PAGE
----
Kansas City Royals 2019 MLB Draft Report Card
Every year at the conclusion of the regular season, Baseball America revisits each teams' most recent draft class. Each class has its no-doubt, high-profile names to keep an eye on, but our annual draft report cards highlight the best tools, best debuts, late-round steals and more. Here are the names you need to know from every organization's 2019 draft.
Best Pure Hitter: It should come as no surprise that SS Bobby Witt Jr. (1) is the best pure hitter in the Royals' draft class. The No. 2 overall prospect in the BA 500, Witt has the ability to use the entire field with authority and has a solid approach at the plate, although there is still some swing-and-miss in his game.
Best Power Hitter: Listed at 6-foot-4, 245 pounds, 1B Vinnie Pasquantino (11) has a big, physical frame and showed good power and ability to tap into that power while healthy at Old Dominion. In his pro debut, Pasquantino hit 14 home runs in 57 games at Rookie-level Burlington.
Fastest Runner: SS Tyler Tolbert (13) racked up 76 stolen bases with an 83.5 percent success rate over three seasons at Alabama-Birmingham. A 70-grade runner, Tolbert’s speed played just fine during his pro debut in the Rookie-level Pioneer and Arizona Leagues, where he combined for 28 steals in 50 games while being caught just once.
Best Defensive Player: Witt Jr. has the hands, range, arm strength, body control and footwork to become a more than reliable shortstop at the big league level. He’s consistent on the routine plays and has enough speed and athleticism to make plenty of highlight-reel plays as well.
Best Athlete: SS Brady McConnell (2) has never lacked for tools and athleticism, dating back to his high school days with Merritt Island (Fla.), and if he’s forced off shortstop in pro ball he should have the athleticism and speed—he's a 60-grade runner—to play centerfield.
Best Fastball: RHP Noah Murdock (7) was touching 94-95 mph as a high schooler before he underwent Tommy John surgery, and he has since re-discovered that velocity. RHPs Alec Marsh (2s) and Grant Gambrell (3) can also get their fastballs into the mid-90s as well.
Best Secondary Pitch: Marsh has impressive control of a deep arsenal of pitches, which includes a pair of breaking balls that he can rely on. He has both a slider and a curveball that could become above-average offerings in the future.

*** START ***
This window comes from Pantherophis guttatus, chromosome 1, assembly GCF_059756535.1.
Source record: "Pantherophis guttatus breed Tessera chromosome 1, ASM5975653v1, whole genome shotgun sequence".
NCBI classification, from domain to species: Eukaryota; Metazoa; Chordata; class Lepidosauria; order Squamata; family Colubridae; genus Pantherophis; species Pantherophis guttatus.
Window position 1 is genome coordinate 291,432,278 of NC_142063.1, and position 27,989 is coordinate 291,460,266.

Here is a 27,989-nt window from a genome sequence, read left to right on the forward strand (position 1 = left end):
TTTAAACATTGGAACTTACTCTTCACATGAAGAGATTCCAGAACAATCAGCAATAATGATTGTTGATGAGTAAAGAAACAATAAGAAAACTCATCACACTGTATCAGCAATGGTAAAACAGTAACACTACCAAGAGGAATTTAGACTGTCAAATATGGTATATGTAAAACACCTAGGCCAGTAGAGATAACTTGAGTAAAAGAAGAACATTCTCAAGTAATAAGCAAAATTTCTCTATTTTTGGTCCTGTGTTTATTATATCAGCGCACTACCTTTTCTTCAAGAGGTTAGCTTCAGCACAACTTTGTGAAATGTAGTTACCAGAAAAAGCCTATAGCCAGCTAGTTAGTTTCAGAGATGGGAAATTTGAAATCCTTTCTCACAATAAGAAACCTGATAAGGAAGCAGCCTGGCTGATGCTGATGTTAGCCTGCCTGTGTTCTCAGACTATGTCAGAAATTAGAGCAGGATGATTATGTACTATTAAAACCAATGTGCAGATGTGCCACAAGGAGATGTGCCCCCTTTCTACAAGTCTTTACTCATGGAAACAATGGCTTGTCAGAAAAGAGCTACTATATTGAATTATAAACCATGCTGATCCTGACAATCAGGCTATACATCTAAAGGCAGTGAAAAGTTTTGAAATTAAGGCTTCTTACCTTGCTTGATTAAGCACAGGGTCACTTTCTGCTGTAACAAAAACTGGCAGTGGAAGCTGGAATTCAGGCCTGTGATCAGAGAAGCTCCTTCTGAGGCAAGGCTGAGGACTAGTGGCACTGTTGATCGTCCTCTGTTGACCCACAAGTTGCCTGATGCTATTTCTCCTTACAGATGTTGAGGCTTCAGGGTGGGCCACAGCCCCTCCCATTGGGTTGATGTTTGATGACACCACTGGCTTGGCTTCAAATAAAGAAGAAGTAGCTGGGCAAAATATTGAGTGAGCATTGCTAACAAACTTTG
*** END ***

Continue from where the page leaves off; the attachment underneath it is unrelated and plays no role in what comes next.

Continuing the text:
Best Pro Debut: Pasquantino was older than the average hitter in the Rookie-level Appalachian League this summer, but hitting .294/.371/.592 with 14 home runs and 17 doubles isn’t anything to scoff at for a pro debut, regardless of age or level.
Most Intriguing Background: A converted outfielder who spent most of his time in college as a hitter, RHP Josh Broughton (25) was used on the mound exclusively in his pro debut with the Royals. He’s got a big arm and touched 98 mph in the Arizona League, and he has athletic bloodlines, as his father, Curtis Marsh, and brothers, Curtis Marsh Jr. and Cassius Marsh, all played in the NFL.
Closest To The Majors: Marsh’s variety of pitches and advanced feel for throwing strikes and sequencing on the mound should allow him to move quickly. He posted a 9.5-to-1 strikeout-to-walk ratio in his pro debut in the Pioneer League.
Best Late-Round Pick: The Royals signed 2B Jimmy Govern (30) for just $5,000 on Day 3 of the draft after a solid four-year career with Eastern Illinois. Govern isn’t super toolsy, but he has an advanced hitting approach and doesn’t swing-and-miss often. He brings solid leadership qualities to the table as well, and he hit .344/.457/.603 with eight home runs and 19 doubles in three leagues—including a six-game stint in Triple-A—in his pro debut.
The One Who Got Away: C Saul Garza (32) impressed both offensively and defensively during the spring for Louisiana State, but as a draft-eligible sophomore he proved too difficult to sign away from LSU, where he’ll return for his junior season in 2020.